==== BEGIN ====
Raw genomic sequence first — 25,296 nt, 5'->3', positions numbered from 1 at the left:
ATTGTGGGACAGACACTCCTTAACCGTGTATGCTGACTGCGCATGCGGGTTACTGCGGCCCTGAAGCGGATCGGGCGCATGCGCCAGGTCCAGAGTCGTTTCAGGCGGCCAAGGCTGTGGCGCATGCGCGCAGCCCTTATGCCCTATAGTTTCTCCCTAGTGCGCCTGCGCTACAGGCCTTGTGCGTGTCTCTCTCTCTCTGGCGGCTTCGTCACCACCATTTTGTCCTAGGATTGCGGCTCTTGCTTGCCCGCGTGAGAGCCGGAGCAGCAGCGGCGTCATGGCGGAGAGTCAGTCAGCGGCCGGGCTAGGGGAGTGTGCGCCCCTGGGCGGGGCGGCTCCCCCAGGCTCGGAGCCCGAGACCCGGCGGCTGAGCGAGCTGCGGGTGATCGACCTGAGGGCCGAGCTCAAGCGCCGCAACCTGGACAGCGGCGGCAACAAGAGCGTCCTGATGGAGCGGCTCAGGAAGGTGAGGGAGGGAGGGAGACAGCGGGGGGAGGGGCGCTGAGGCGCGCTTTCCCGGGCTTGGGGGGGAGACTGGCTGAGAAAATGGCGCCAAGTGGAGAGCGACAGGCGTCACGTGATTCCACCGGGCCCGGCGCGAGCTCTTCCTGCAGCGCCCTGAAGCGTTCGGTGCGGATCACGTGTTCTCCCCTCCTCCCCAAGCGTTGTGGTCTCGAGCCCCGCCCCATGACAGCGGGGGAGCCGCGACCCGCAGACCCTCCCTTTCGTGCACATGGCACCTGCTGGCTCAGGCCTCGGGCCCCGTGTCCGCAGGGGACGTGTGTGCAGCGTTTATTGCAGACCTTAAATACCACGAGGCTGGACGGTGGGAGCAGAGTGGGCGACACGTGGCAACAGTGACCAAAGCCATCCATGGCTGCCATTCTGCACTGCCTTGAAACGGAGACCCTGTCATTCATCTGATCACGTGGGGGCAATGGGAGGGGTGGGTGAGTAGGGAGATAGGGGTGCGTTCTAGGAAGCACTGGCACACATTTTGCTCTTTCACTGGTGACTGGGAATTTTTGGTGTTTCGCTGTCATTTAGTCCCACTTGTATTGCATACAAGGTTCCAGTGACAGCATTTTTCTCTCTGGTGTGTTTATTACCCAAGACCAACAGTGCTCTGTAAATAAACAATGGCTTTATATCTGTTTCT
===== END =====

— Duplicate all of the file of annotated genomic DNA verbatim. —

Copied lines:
Raw genomic sequence first — 25,296 nt, 5'->3', positions numbered from 1 at the left:
ATTGTGGGACAGACACTCCTTAACCGTGTATGCTGACTGCGCATGCGGGTTACTGCGGCCCTGAAGCGGATCGGGCGCATGCGCCAGGTCCAGAGTCGTTTCAGGCGGCCAAGGCTGTGGCGCATGCGCGCAGCCCTTATGCCCTATAGTTTCTCCCTAGTGCGCCTGCGCTACAGGCCTTGTGCGTGTCTCTCTCTCTCTGGCGGCTTCGTCACCACCATTTTGTCCTAGGATTGCGGCTCTTGCTTGCCCGCGTGAGAGCCGGAGCAGCAGCGGCGTCATGGCGGAGAGTCAGTCAGCGGCCGGGCTAGGGGAGTGTGCGCCCCTGGGCGGGGCGGCTCCCCCAGGCTCGGAGCCCGAGACCCGGCGGCTGAGCGAGCTGCGGGTGATCGACCTGAGGGCCGAGCTCAAGCGCCGCAACCTGGACAGCGGCGGCAACAAGAGCGTCCTGATGGAGCGGCTCAGGAAGGTGAGGGAGGGAGGGAGACAGCGGGGGGAGGGGCGCTGAGGCGCGCTTTCCCGGGCTTGGGGGGGAGACTGGCTGAGAAAATGGCGCCAAGTGGAGAGCGACAGGCGTCACGTGATTCCACCGGGCCCGGCGCGAGCTCTTCCTGCAGCGCCCTGAAGCGTTCGGTGCGGATCACGTGTTCTCCCCTCCTCCCCAAGCGTTGTGGTCTCGAGCCCCGCCCCATGACAGCGGGGGAGCCGCGACCCGCAGACCCTCCCTTTCGTGCACATGGCACCTGCTGGCTCAGGCCTCGGGCCCCGTGTCCGCAGGGGACGTGTGTGCAGCGTTTATTGCAGACCTTAAATACCACGAGGCTGGACGGTGGGAGCAGAGTGGGCGACACGTGGCAACAGTGACCAAAGCCATCCATGGCTGCCATTCTGCACTGCCTTGAAACGGAGACCCTGTCATTCATCTGATCACGTGGGGGCAATGGGAGGGGTGGGTGAGTAGGGAGATAGGGGTGCGTTCTAGGAAGCACTGGCACACATTTTGCTCTTTCACTGGTGACTGGGAATTTTTGGTGTTTCGCTGTCATTTAGTCCCACTTGTATTGCATACAAGGTTCCAGTGACAGCATTTTTCTCTCTGGTGTGTTTATTACCCAAGACCAACAGTGCTCTGTAAATAAACAATGGCTTTATATCTGTTTCT